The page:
What’s my go to wine for Thanksgiving or other holiday meals? While Oprah and others suggest Pinot Noir, for me, there’s a one word answer, ZINFANDEL! There’s a reason this is the fourth most planted grape in California, and it’s not just White Zinfandel: Zinfandel vilified in the traditional way is deliciously juicy, versatile with food, and typically an affordable pleasure. Whether you’re having traditional turkey and all the trimmings, ham, or prime rib, Zinfandel pairs the best with the range of sweet, savory, herbal, and over the top combinations of dishes that define this culinary event for many people. And to remind you of the myriad ZIN-FULpleasures of Zinfandel, ZAP (Zinfandel Advocacy group) brings to us on the second Wednesday of November, ZINFANDEL DAY!
If you want to bring a bottle of Zinfandel that is guaranteed free from pesticides, herbicides, and fungicides, look no further than the Slow Wine Guide. For two summers now, Sue Hill and I have had the pleasure of tasting several Zinfandel for Slow Wine Guide. Note: A wine from the Slow Wine Guide along with the book makes a great gift for your host, family, or friends!
For example, consider this Slow Wine Guide Zinfandel: From El Dorado county, Madroña Hillside Zinfandel, 2020, (99% Zinfandel, 1% Barbera), aged in neutral oak, only 259 cases and only $22 SRP: Red and black licorice aromas preface bramble berry, mulberry, and dark chocolate covered boysenberry with balanced acidity and Sierra spice.
We had just finished our Zinfandel tasting last week for this post with five Zinfandel from five regions of California paired with a vegetarian menu (read all about it here) and where four of the wineries are featured in Slow Wine Guide, when I heard from the Prisoner Wine Company: they were offering to send along some samples, including a SALDO Zinfandel. When I said yes, if it can arrive in time for Zinfandel Day, the next day someone from Drizzly handed a red bag to my husband at work, and Sue and I were set for a tasting. Notes below.
- Baked brie
- Split pea soup with smoked ham and cornbread
- Braised Chicken on a bed of mashed potatoes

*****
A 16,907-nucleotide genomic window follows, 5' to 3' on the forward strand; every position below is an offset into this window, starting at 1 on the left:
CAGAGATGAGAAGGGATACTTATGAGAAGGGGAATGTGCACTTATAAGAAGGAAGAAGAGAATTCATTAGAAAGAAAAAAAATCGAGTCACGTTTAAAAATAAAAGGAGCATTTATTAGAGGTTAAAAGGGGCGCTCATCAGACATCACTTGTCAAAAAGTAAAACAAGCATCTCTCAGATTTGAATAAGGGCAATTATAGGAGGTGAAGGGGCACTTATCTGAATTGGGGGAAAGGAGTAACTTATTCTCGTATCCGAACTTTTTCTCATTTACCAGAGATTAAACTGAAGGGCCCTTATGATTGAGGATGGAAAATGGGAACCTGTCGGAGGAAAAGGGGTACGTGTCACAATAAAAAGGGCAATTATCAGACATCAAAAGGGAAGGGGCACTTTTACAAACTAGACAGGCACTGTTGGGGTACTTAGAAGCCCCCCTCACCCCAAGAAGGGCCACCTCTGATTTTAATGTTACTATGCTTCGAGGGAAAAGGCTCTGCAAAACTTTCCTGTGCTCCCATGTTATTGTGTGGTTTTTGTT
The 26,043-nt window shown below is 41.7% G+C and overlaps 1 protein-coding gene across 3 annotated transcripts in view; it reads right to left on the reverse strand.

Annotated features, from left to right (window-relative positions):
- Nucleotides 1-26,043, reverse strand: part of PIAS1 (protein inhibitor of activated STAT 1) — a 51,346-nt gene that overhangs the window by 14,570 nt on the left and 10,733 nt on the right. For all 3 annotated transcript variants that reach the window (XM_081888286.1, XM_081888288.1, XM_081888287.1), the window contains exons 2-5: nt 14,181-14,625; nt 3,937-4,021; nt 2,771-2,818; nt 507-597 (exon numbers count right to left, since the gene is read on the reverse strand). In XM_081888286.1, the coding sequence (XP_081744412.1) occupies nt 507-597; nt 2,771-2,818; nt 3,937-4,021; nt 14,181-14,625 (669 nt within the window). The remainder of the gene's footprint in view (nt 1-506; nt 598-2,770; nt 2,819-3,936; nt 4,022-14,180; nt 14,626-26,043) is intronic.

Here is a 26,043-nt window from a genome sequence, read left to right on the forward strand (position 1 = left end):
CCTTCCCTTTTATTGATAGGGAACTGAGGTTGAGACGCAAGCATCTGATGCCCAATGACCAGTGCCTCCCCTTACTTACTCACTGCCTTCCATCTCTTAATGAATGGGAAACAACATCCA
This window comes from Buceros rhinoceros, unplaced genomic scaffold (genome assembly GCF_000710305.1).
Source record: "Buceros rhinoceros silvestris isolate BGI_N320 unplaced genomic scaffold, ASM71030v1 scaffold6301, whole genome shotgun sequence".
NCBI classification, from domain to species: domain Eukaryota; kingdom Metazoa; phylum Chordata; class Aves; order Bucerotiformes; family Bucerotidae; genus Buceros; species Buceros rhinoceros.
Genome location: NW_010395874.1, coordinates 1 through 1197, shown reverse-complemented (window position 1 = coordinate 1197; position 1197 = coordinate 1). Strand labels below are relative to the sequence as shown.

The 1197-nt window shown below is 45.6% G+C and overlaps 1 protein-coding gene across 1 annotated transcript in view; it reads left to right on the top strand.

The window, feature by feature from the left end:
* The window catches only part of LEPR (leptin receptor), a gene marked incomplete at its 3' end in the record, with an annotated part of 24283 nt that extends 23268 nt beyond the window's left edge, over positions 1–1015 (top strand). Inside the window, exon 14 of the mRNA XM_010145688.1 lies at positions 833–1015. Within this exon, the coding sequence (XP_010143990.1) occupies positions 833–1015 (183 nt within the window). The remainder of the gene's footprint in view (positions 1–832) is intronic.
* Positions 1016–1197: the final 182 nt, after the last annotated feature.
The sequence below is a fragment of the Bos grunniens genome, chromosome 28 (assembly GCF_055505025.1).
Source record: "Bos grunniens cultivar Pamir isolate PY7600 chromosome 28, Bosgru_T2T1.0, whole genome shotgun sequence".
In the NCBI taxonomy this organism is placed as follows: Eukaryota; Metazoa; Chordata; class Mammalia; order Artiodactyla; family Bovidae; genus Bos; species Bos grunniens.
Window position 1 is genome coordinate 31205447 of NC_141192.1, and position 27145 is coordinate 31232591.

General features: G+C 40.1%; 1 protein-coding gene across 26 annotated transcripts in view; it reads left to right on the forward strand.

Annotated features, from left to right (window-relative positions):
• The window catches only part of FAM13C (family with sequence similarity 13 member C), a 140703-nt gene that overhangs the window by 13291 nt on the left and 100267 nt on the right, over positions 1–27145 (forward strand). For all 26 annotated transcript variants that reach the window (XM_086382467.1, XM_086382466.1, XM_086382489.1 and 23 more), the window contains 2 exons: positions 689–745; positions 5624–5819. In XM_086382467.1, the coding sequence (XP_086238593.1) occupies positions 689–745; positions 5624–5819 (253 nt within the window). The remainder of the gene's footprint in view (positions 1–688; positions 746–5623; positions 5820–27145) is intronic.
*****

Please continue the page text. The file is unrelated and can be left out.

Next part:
2021 SALDO California Zinfandel
Sample for my review consideration.
The name SALDO comes from the Italian word for “I join or I weld” and the name reflects their winemaking mission: to welding together wines from the best vineyards. The bold red label reading SALDO looks a lot like the original dymo label that graced the first bottle the founding winemaker brought a bottle straight from the lab to his first buyer meeting.
“I’m fascinated by the history of Zinfandel in California. The old vine vineyards and the generations of families dedicated to growing and preserving these historic vines makes Zinfandel a truly special variety,” shares Chrissy Wittmann, Winemaker, on the Saldo website.
From the website, it appears that following 75% or more of Zinfandel, the wine is comprised of Petit sirah, Grenache, Primitivo, and Syrah grown and gathered from vineyards in various parts of California.
Appearance: Very plummy, dense and dark.
Aroma: With it’s rich heady aroma of plum and tobacco it reminds Sue of a hooka bar. I also found coconut oil, and we both noticed cocoa nibs and fresh roses.
Palate: Cinnamon, nutmeg, very heavy oak, leather, plum, ripe cherry, black licorice.
Pairing: For an appetizer, baked brie with orang peel, lavender, and honey is a very nice companion to the wine as the fatty richness of the brie tames the big oak characteristic. The big fruit in the wine is enhanced by the orange and herbs while the astringency of the oak is absorbed by the baked cheese. The smoked ham in the split pea soup brings out the sweet fruit in the wine and mellows the oak treatment. The cornbread with the soup was also quite nice so the wine should go perfectly with a cornbread dressing on Thanksgiving day. Also paired well with the Wine Harvesters chicken on a bed of mashed potatoes, If you are going to have smoked ham or turkey, think about selecting this wine for Thanksgiving, or if you’re not sure what’s on the menu, and you want to bring a big, bold, powerful, oaky wine, consider this one.